When you are starting a franchise, the franchise agreement is one of the most important documents you will encounter. It lays out all of the terms of your relationship with your franchisor – terms which will last for years or that can be used to prematurely terminate your franchise.
If you do not scrutinize the franchise agreement, you will be blindly agreeing to a business relationship that dictates nearly every aspect of how you operate your store. It is essential to have a franchise lawyer negotiate, or at least review, the agreement before you sign it.
What Does the Franchise Agreement Cover?
The franchise agreement covers nearly every aspect of the upcoming business relationship between a franchisee and their franchisor. Just a few of the issues that the agreement will cover are:
- Territorial rights
- Marketing and business support provided by the franchisor
- The franchisee's right to renew the agreement
- How the agreement can be terminated early
- Any post-termination non-compete restrictions imposed on the franchisee
- How, or even whether, franchisees can sell or transfer the store to someone else
- Intellectual property rights
- Required operating techniques and mandatory store policies
- Conflict resolution agreements, like an arbitration or mediation clause
These are just a few of the most important provisions that are contained in the franchise agreement, which frequently amounts to up to a hundred pages when all of its addendums are included.
For franchisees presented with the agreement, it can be helpful to think of it as the set of rules that you will have to play by while you operate the store.
What are Some Common Pitfalls?
The franchise agreement is where lots of franchisees make huge mistakes that plague their store and their professional future for years afterwards. Just a few of the most common issues that franchisees get themselves into at this stage in the process are:
- Giving their franchisor the ability to commit franchise encroachment
- Agreeing to onerous day-to-day logistical requirements
- Paying for marketing that helps the franchisor but not the franchisee
- Handcuffing themselves after the end of the franchise agreement by agreeing to overly broad terms of non-competition
- Signing on to a renewal process that gives the franchisor all the leverage at that pivotal juncture in the business
- Agreeing to liquidated damages provisions that far exceed what the franchisor suffered in a breach of the agreement
These issues can drastically alter the quality of the business relationship. The fine print in the franchise agreement can easily turn a lucrative opportunity into a decades-long headache.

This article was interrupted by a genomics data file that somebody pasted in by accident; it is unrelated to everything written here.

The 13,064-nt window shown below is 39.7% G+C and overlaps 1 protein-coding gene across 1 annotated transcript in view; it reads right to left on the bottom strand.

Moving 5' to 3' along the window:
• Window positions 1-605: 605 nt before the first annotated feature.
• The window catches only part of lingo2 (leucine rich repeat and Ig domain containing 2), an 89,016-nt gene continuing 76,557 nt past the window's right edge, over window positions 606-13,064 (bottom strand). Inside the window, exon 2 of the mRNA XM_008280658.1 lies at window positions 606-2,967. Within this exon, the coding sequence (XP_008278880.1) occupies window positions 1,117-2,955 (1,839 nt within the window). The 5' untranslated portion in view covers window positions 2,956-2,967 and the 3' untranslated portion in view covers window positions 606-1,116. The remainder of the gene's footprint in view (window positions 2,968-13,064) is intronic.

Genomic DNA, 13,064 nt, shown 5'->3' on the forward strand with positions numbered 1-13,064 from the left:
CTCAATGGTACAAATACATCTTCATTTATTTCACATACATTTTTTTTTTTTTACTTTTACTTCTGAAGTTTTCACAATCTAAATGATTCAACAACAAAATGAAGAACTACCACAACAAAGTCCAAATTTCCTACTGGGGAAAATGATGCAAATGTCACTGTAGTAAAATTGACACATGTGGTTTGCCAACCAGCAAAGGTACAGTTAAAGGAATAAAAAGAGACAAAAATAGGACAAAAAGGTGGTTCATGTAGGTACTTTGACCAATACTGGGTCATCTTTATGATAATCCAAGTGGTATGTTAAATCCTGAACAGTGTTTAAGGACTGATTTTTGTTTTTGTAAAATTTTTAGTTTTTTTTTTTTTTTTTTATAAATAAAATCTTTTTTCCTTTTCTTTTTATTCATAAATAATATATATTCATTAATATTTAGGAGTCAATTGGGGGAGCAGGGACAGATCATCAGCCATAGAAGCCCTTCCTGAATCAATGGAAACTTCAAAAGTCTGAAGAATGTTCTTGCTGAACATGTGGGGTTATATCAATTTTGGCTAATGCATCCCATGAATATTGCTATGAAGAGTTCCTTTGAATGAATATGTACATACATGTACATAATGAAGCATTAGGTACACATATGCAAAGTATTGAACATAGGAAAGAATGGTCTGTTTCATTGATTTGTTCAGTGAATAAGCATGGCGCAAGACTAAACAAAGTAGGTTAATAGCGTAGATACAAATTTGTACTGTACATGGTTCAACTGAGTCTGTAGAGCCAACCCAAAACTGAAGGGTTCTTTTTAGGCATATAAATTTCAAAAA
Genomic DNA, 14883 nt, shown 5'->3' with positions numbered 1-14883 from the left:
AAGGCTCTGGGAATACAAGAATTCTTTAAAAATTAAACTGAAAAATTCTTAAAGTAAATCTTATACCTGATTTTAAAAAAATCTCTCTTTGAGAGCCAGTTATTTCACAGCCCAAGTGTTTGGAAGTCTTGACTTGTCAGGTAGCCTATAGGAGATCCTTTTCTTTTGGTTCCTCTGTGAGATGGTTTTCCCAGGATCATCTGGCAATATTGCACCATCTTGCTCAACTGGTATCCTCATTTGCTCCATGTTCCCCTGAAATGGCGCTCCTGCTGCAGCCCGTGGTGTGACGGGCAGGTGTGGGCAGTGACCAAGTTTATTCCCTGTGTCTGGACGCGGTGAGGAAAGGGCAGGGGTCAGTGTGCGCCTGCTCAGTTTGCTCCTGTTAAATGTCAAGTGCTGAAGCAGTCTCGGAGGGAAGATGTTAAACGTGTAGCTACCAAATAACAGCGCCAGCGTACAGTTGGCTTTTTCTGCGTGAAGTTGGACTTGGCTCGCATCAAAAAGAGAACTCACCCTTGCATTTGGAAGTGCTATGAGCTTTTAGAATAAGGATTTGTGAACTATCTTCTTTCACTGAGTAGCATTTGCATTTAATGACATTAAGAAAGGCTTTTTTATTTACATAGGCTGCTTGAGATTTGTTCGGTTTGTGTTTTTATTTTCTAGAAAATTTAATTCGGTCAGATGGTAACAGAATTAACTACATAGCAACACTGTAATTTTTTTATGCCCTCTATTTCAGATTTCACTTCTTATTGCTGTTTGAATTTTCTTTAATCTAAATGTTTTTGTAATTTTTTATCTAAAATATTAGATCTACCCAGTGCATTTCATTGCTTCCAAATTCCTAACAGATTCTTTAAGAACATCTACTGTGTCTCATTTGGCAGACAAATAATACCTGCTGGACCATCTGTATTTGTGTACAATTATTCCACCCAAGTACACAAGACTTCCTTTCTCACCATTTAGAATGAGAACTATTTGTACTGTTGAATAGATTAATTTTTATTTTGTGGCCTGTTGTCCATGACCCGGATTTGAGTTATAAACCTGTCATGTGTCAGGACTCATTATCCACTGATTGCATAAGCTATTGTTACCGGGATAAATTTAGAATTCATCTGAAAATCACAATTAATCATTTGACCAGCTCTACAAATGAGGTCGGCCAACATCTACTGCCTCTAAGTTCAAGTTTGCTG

Unfortunately, the stage at which the franchise agreement is presented is also when potential franchisees are the most eager to get started. They will have, presumably, read through the franchise disclosure document (FDD) and started to see the glow of opportunity. That optimism frequently clouds the judgment of franchisees and leads to them signing a franchise agreement that all but guarantees that they will never benefit from that opportunity for financial gain.
The Franchise Agreements is Not Always a Take-It-or-Leave-It Deal
Many franchisors present the franchise agreement as a take-it-or-leave-it opportunity. They make it seem like the agreement is a form document that all franchisees sign before starting, without negotiating the terms. In many cases, they subtly pressure franchisees into signing the agreement without legal counsel, without a legitimate negotiation process, or even without enough time for the franchisee to read the full agreement and fully understand its terms.
However, nearly all franchise agreements can, and should, be negotiated with the franchisor.
Especially when franchisors do not have numerous franchisee candidates at their disposal, the terms of the franchise agreement can be negotiated in significant ways that can benefit the franchisee. Franchisees who are willing to take the time and make the effort at this stage can extract concessions from the franchisor that can save them thousands of dollars in the long run by, for example:
- Obtaining important franchisee rights that were not in the contract
- Reduce the scope of alleged violations that trigger the obligation to cure during the renewal process
- Cap the financial concessions that the franchisor can leverage during the renewal process
- Guarantee local marketing efforts by the franchisor
- Extend the franchisee's exclusive territory
These are just a few of the most common concessions that can be gained during the negotiation process.
Massachusetts Franchise Lawyers at the Katz Law Group
The franchise lawyers at the Katz Law Group can review your franchise agreement and help you spot potential problems, and can then negotiate on your behalf to protect your interests and future.
Contact them online or call their law office at (508) 480-8202.